Aquaculture International

, Volume 5, Issue 6, pp 527-536

First online:

Visual and chemical cues stimulate microdiet ingestion in sea bream larvae

  • S. KolkovskiAffiliated withThe National Center for Mariculture, Israel Oceanographic and Limnological Research Email author 
  • , A. ArieliAffiliated withFaculty of Agriculture, Hebrew University
  • , A. TandlerAffiliated withThe National Center for Mariculture, Israel Oceanographic and Limnological Research

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The aim of the present study was to investigate the mechanisms by which the presence of Artemia nauplii in the rearing medium stimulates the feeding behaviour of gilthead sea bream, Sparus auratus. Sea bream larvae were given a microdiet ad libitum in the complete absence or the presence of chemical or visual stimuli of Artemia nauplii in the following way. The larvae were offered a microdiet in containers in which they had only visual contact with the nauplii. Alternatively, larvae were given the microdiet in the presence of only the Artemia-rearing culture-medium, which served as a chemical stimulus. Finally, larvae were exposed to both stimuli: visual and chemical. The stimuli were given at different levels which were equivalent to Artemia concentrations ranging from 3 to 12 nauplii ml-1. The present study demonstrated that while 20-day old larvae fed at a rate of 2.78 mg larva-1 h-1 in the absence of ‘Artemia stimuli’, their feeding rate increased by 120%, to 6.3 mg larva-1 h-1 in the presence of both chemical and visual stimuli. The stimuli work synergistically with each other, where the additive effect of each of the stimuli given alone was smaller than the two stimuli given together. Artemia's chemical stimulation amounted to a 35% improvement in larval microdiet feeding rate as compared with the control. This stimulus could be attributed mainly to the presence of four metabolites that were found in abundance in the Artemia-rearing medium: betaine and the free amino acids, arginine, alanine and glycine. In conclusion, the results suggest that the feeding response of marine larvae on microdiets could be elicited by the presence of visual and chemical stimuli. The latter could be added to the larvae-rearing medium separately or possibly could be made to leach out of the microdiets as they are fed to the larvae.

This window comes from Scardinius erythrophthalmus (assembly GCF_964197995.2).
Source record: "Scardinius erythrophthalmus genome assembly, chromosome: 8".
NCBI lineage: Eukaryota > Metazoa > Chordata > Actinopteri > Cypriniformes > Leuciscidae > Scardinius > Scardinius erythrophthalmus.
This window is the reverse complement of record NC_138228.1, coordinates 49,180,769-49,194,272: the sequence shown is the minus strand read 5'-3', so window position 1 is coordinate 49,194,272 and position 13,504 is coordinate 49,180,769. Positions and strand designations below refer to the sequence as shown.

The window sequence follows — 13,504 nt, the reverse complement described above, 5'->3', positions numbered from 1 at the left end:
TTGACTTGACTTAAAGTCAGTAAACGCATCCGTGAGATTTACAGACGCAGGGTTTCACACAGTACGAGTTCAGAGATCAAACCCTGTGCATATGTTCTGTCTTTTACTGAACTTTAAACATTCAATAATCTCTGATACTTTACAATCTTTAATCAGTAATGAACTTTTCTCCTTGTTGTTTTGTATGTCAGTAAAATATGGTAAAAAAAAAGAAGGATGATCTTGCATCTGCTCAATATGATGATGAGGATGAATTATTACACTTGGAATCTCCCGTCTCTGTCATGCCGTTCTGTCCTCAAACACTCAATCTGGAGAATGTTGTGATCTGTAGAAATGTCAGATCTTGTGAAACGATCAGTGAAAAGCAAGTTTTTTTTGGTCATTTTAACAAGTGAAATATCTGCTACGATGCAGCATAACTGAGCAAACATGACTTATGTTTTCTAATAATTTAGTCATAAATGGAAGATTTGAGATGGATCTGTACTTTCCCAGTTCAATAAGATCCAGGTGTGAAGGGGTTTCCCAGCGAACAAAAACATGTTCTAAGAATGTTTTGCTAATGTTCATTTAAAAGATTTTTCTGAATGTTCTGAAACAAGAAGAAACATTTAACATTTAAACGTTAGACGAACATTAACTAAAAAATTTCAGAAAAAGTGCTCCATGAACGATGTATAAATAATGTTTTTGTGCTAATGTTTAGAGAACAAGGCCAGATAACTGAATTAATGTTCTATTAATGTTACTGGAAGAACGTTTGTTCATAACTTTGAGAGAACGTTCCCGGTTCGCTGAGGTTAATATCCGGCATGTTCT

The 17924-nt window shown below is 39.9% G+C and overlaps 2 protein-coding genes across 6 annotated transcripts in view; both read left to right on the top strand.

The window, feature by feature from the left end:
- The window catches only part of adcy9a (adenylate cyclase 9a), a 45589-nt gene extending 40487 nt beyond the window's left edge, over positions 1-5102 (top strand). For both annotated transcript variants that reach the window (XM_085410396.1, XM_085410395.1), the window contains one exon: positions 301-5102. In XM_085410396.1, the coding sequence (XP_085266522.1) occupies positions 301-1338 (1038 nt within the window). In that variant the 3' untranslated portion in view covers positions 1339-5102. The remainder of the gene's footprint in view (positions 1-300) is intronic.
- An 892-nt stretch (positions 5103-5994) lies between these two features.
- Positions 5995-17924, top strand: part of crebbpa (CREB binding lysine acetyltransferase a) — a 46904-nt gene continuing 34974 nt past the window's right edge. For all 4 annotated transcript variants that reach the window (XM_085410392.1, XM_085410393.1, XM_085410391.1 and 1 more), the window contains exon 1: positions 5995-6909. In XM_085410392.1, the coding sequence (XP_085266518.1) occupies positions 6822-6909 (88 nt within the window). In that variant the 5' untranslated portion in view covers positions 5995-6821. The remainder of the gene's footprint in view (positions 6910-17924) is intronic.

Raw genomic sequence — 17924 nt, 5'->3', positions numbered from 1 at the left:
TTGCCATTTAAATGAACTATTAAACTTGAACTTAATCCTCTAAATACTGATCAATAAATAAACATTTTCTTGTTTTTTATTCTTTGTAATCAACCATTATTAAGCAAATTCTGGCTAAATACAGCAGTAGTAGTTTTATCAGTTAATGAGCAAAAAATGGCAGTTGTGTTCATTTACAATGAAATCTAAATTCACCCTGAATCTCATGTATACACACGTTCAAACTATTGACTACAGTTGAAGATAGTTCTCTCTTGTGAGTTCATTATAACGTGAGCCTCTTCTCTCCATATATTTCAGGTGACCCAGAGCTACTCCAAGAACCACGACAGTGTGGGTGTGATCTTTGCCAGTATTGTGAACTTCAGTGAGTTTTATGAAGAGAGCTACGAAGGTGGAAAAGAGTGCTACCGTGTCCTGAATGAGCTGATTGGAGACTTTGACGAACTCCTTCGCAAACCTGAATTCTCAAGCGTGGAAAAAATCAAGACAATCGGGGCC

Artemia Attractants Feeding stimuli Larvae Sea bream (Sparus auratus)